That’s Kathy’s quote - and I like it because it speaks to the way we can be more than just buzzwords or domain-specific users of words - it speaks to how we can create a conversation that supports and serves agencies and individuals. There is tension there - but also opportunity - if we recognize it and share the responsibility.

So we need to build that shared language in a way that it's useful across our teams internally

And we need to recognise that each agency or individual has a different space and understanding of language we’re using - so we need to have constant conversations to align those.

That will and does take time. And that sense of learning and earning is hugely empowering - to agencies and to individuals. We need to honour that time and effort as we serve agencies.

“And my problem is not that they are too complex and should be dumbed down.

My problem is that they are focused on the technology and the business model, rather than focusing on what those things will mean to the end-user. “

Kathy’s words - again, written in 2005, but still relevant today - because many of the solutions in the public sector can be derived by, or led by a technology and business model focus.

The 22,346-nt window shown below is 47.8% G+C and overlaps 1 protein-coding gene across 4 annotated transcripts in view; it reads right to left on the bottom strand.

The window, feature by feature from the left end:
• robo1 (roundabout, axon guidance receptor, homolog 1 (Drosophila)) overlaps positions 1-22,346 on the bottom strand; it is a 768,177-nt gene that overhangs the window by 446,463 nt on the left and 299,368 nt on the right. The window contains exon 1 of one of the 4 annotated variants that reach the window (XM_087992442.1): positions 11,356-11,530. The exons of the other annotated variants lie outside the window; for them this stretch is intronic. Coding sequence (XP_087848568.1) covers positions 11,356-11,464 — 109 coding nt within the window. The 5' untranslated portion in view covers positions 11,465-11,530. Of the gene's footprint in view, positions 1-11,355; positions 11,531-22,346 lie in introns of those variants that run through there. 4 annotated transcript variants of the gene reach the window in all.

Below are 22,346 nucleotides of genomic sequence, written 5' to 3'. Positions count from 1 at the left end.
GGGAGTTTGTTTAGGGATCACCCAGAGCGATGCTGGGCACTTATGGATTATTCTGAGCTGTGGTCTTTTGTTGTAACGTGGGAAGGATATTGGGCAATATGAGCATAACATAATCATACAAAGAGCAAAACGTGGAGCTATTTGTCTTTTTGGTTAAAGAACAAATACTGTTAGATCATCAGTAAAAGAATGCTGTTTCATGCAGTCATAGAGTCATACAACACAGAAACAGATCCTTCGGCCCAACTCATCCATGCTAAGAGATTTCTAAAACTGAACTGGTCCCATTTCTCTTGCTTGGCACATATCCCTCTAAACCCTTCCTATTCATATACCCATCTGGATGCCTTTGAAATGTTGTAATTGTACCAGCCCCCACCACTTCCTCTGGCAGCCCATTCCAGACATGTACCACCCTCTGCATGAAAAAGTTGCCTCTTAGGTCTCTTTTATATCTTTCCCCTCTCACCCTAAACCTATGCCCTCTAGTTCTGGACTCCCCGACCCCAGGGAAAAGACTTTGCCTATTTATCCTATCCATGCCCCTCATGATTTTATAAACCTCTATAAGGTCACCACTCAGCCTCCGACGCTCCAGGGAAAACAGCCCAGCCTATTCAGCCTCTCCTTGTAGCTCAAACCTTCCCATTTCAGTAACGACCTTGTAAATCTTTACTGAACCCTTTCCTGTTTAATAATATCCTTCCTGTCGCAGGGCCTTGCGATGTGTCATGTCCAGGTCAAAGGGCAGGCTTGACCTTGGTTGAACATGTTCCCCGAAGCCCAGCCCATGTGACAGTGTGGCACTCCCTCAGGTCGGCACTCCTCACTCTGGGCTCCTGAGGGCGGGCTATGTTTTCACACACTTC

That at times does lose sight of the end-user.

That speaks to one of challenge for us as the Service Innovation Lab. Namely, how do we ensure we navigate through the tech and biz models that do exist in the public sector and hold them to focusing and designing services for citizens and tangata whenua.

In and of themselves these models aren’t "broken or bad" though. It's just that we can’t discount them - strategically or tactically, and we need to be aware of them - speak to them and continue to focus on the needs of humans.

Also, and I think this can be hard in a personal way - those models might ultimately “win” in an agency, and the thing that I hold to is that ultimately those agencies are responsible for delivering the services themselves - so we just need to keep engaging in good faith, to keep looking for opportunities to prove the value of working differently together, and always seeking to hold the needs of human beings at the heart of what we do.

Kathy’s quote again.

And I think sometimes it’s easy miss this - in our efforts to prove our worth, to prove the value proposition of the SI Lab - of this different way of working.

It’s not the words that matter.

It really isn’t.

This slide is for ___________ who told me I was using too much text.

I want to finish with a quote that I’ve often referenced in my own personal development, that I like because I think it aligns with what we are as capable of doing as the Lab.

Yes, we exist with designers and developers and emerging tech.

Yes, we exist to serve agencies and uplift capability across the public sector.

But we also exist, I believe, at the heart of it - to enable people to let go of their stories and their realities, and with humility and deliberateness, empower them to figure out and create new and better ones.

For each other.
For citizens and tangata whenua.
For Aotearoa.

unsplash-logoHeader image by Patrick Untersee